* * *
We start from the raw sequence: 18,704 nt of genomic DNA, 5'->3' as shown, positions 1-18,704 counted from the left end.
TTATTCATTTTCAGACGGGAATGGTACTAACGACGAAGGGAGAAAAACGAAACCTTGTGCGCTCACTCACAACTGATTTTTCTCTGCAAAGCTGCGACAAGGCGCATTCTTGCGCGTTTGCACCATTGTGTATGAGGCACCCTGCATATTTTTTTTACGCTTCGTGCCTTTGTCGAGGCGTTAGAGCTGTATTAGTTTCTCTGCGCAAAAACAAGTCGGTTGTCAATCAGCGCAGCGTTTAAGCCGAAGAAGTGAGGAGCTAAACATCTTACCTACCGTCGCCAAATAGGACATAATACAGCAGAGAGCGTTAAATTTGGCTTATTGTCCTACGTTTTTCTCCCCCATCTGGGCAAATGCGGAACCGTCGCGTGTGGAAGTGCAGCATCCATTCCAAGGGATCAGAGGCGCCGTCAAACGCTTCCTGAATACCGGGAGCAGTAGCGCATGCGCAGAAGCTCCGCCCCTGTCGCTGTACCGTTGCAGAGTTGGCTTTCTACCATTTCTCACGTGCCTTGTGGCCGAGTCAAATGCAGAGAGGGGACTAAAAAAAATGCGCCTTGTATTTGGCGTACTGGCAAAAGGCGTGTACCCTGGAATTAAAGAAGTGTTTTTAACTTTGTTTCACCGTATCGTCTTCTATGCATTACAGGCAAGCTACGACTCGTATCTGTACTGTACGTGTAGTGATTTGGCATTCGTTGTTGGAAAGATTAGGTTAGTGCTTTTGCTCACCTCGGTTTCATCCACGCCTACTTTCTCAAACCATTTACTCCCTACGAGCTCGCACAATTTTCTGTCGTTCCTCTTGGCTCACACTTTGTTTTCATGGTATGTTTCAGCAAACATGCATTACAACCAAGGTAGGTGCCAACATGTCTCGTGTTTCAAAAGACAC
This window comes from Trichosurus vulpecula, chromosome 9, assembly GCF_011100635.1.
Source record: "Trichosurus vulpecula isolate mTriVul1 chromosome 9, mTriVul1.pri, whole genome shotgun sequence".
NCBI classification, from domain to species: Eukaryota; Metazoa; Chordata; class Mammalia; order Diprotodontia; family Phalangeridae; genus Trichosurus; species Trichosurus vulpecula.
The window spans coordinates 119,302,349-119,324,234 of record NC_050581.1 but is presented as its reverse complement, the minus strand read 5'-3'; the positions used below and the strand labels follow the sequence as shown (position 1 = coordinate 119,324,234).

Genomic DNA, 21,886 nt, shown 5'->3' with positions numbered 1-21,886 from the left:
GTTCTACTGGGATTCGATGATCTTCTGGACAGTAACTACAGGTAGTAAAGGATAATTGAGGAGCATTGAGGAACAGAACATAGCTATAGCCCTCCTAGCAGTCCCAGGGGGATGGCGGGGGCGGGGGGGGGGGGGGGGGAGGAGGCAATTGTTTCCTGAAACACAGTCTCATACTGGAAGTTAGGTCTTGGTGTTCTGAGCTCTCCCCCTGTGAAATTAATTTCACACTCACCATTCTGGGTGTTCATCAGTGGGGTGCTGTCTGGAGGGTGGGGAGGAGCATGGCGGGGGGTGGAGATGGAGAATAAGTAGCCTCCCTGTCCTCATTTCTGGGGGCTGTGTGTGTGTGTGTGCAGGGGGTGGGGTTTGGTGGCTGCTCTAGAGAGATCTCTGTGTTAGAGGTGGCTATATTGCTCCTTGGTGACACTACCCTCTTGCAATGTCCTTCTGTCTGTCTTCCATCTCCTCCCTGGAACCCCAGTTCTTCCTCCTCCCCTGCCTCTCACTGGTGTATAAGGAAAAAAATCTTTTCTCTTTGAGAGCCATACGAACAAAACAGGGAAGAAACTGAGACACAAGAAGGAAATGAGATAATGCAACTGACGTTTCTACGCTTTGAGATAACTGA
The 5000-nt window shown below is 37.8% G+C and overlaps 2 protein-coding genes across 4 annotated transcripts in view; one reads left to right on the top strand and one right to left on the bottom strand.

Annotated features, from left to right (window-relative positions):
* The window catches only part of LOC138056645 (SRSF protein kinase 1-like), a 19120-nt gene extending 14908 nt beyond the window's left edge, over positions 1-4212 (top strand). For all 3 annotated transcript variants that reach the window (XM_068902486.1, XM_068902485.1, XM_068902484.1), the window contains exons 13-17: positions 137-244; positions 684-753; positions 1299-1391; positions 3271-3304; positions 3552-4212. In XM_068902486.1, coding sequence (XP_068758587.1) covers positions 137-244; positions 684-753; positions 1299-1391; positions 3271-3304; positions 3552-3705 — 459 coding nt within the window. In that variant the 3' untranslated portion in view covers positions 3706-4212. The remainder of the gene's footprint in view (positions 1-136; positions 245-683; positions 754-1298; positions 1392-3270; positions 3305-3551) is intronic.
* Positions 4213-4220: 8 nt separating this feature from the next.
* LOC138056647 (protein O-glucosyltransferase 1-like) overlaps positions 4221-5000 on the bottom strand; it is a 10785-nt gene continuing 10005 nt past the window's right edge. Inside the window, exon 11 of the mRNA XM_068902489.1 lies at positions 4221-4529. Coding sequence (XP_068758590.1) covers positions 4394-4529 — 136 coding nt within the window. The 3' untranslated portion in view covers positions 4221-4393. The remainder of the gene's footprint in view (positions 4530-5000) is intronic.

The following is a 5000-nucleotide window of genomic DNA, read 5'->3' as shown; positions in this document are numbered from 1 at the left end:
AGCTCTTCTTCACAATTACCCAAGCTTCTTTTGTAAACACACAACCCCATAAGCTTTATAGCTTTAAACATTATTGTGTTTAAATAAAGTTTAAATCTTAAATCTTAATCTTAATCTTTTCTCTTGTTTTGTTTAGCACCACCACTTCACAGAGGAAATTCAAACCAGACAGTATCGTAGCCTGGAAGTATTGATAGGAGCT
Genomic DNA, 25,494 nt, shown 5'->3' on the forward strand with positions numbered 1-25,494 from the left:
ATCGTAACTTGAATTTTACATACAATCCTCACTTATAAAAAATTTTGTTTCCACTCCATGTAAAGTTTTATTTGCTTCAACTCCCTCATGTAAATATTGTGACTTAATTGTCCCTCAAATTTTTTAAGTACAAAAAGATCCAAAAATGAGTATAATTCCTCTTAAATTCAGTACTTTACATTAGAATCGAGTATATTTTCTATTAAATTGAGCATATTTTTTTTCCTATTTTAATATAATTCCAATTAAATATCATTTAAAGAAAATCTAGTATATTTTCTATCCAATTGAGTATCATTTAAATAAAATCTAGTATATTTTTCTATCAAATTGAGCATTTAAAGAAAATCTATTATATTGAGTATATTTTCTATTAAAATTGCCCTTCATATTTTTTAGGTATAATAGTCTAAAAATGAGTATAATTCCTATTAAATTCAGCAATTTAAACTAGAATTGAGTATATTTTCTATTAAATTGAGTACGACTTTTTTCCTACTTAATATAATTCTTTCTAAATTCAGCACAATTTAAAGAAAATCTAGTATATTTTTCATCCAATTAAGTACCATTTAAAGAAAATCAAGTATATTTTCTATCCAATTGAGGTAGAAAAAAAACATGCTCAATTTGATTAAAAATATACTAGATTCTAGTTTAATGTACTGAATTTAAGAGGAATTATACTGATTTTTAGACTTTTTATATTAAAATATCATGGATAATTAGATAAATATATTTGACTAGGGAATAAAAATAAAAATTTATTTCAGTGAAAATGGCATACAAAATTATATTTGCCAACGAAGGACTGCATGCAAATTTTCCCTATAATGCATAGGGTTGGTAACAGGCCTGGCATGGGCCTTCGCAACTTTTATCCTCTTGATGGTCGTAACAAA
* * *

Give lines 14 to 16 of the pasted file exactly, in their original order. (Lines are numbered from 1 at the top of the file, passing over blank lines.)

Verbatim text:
The following is a 5000-nucleotide window of genomic DNA, read 5'->3' as shown; positions in this document are numbered from 1 at the left end:
AGCTCTTCTTCACAATTACCCAAGCTTCTTTTGTAAACACACAACCCCATAAGCTTTATAGCTTTAAACATTATTGTGTTTAAATAAAGTTTAAATCTTAAATCTTAATCTTAATCTTTTCTCTTGTTTTGTTTAGCACCACCACTTCACAGAGGAAATTCAAACCAGACAGTATCGTAGCCTGGAAGTATTGATAGGAGCT
Genomic DNA, 25,494 nt, shown 5'->3' on the forward strand with positions numbered 1-25,494 from the left: